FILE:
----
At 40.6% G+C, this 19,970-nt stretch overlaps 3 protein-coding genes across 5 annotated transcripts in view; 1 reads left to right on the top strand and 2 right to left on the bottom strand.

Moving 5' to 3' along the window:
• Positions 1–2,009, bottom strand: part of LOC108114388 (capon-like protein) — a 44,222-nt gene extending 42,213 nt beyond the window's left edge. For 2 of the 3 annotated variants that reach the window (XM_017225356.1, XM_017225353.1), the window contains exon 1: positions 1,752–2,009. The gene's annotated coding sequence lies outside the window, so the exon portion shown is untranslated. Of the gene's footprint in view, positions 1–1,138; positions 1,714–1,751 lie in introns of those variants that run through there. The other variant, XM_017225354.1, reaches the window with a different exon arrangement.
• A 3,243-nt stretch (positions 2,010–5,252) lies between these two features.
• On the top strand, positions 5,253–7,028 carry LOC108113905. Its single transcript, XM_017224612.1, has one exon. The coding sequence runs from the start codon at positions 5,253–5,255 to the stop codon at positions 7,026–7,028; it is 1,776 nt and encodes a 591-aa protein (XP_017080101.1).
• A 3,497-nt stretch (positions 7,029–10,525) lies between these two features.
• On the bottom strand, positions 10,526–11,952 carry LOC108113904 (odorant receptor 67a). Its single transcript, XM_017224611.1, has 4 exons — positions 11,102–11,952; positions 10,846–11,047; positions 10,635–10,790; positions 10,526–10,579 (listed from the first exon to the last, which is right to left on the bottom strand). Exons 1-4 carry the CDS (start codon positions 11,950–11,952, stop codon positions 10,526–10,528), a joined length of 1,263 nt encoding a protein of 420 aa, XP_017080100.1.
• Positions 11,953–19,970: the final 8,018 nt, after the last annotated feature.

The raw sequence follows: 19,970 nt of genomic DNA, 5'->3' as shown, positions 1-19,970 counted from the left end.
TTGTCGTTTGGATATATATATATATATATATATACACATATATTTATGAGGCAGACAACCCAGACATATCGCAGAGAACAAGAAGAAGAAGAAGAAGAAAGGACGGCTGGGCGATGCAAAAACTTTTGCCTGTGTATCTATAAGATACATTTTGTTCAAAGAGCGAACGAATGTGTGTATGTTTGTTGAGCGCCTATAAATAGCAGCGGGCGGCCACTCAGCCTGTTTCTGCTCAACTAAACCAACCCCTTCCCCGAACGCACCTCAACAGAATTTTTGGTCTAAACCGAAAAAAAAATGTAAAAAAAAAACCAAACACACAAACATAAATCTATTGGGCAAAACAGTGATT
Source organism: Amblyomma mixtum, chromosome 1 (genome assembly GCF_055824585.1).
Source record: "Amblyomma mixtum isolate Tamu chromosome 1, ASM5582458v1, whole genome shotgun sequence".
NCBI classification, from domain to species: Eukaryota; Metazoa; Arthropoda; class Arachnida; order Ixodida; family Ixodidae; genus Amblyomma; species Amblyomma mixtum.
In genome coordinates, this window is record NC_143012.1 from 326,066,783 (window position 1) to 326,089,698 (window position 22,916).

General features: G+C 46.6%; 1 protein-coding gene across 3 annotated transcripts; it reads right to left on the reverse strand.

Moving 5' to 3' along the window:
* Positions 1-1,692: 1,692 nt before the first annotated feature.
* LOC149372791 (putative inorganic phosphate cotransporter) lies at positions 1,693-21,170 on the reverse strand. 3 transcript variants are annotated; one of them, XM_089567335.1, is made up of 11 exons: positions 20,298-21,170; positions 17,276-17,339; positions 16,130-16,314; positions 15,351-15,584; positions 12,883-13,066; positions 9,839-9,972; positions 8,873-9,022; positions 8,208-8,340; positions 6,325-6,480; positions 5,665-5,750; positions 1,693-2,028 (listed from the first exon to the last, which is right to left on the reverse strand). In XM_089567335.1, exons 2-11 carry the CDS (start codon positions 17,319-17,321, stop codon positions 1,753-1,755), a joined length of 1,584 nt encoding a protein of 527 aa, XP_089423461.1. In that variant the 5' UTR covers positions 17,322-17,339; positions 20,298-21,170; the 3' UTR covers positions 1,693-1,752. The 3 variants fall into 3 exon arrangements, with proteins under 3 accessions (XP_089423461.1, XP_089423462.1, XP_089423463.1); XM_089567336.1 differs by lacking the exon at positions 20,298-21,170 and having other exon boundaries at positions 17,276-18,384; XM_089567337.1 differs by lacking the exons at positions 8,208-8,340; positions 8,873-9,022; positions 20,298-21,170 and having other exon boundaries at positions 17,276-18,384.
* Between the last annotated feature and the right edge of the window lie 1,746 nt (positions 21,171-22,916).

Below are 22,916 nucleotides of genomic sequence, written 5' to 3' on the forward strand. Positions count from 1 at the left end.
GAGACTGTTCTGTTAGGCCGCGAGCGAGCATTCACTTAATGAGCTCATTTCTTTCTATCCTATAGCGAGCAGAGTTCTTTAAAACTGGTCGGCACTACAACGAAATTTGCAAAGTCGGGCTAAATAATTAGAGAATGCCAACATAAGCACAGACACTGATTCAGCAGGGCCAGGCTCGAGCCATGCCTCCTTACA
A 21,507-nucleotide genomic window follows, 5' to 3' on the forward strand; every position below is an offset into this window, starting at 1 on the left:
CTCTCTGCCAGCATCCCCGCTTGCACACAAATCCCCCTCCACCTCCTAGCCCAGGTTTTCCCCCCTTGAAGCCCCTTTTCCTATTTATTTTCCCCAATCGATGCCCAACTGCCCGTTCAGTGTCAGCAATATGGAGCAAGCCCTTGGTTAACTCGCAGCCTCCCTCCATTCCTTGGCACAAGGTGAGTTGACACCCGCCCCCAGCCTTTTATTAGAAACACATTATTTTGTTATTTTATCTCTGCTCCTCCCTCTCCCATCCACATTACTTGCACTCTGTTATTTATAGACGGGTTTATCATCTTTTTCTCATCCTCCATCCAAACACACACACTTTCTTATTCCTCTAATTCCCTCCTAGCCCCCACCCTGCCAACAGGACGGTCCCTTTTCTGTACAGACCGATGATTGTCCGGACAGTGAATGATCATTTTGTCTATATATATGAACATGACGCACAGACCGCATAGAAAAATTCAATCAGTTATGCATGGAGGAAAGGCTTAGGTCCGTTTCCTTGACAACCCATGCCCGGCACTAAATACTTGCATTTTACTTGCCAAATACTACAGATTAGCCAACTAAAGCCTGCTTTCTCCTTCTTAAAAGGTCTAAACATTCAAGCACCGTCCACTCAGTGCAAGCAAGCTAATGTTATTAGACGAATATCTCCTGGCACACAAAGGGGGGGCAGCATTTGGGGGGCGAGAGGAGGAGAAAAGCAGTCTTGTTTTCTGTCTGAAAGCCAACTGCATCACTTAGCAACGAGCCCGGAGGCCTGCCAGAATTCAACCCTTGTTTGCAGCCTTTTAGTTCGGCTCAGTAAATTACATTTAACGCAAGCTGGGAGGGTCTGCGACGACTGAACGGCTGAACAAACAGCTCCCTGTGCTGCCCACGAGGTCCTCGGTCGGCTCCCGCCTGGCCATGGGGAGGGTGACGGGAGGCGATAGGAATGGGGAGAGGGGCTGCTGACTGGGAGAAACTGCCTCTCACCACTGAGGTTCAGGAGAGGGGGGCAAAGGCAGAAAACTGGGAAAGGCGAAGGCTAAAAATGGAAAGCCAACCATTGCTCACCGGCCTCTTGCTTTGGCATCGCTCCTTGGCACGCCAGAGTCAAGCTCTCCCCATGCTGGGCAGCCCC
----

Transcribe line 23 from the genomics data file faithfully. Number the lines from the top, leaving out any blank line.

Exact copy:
CTCTCTGCCAGCATCCCCGCTTGCACACAAATCCCCCTCCACCTCCTAGCCCAGGTTTTCCCCCCTTGAAGCCCCTTTTCCTATTTATTTTCCCCAATCGATGCCCAACTGCCCGTTCAGTGTCAGCAATATGGAGCAAGCCCTTGGTTAACTCGCAGCCTCCCTCCATTCCTTGGCACAAGGTGAGTTGACACCCGCCCCCAGCCTTTTATTAGAAACACATTATTTTGTTATTTTATCTCTGCTCCTCCCTCTCCCATCCACATTACTTGCACTCTGTTATTTATAGACGGGTTTATCATCTTTTTCTCATCCTCCATCCAAACACACACACTTTCTTATTCCTCTAATTCCCTCCTAGCCCCCACCCTGCCAACAGGACGGTCCCTTTTCTGTACAGACCGATGATTGTCCGGACAGTGAATGATCATTTTGTCTATATATATGAACATGACGCACAGACCGCATAGAAAAATTCAATCAGTTATGCATGGAGGAAAGGCTTAGGTCCGTTTCCTTGACAACCCATGCCCGGCACTAAATACTTGCATTTTACTTGCCAAATACTACAGATTAGCCAACTAAAGCCTGCTTTCTCCTTCTTAAAAGGTCTAAACATTCAAGCACCGTCCACTCAGTGCAAGCAAGCTAATGTTATTAGACGAATATCTCCTGGCACACAAAGGGGGGGCAGCATTTGGGGGGCGAGAGGAGGAGAAAAGCAGTCTTGTTTTCTGTCTGAAAGCCAACTGCATCACTTAGCAACGAGCCCGGAGGCCTGCCAGAATTCAACCCTTGTTTGCAGCCTTTTAGTTCGGCTCAGTAAATTACATTTAACGCAAGCTGGGAGGGTCTGCGACGACTGAACGGCTGAACAAACAGCTCCCTGTGCTGCCCACGAGGTCCTCGGTCGGCTCCCGCCTGGCCATGGGGAGGGTGACGGGAGGCGATAGGAATGGGGAGAGGGGCTGCTGACTGGGAGAAACTGCCTCTCACCACTGAGGTTCAGGAGAGGGGGGCAAAGGCAGAAAACTGGGAAAGGCGAAGGCTAAAAATGGAAAGCCAACCATTGCTCACCGGCCTCTTGCTTTGGCATCGCTCCTTGGCACGCCAGAGTCAAGCTCTCCCCATGCTGGGCAGCCCC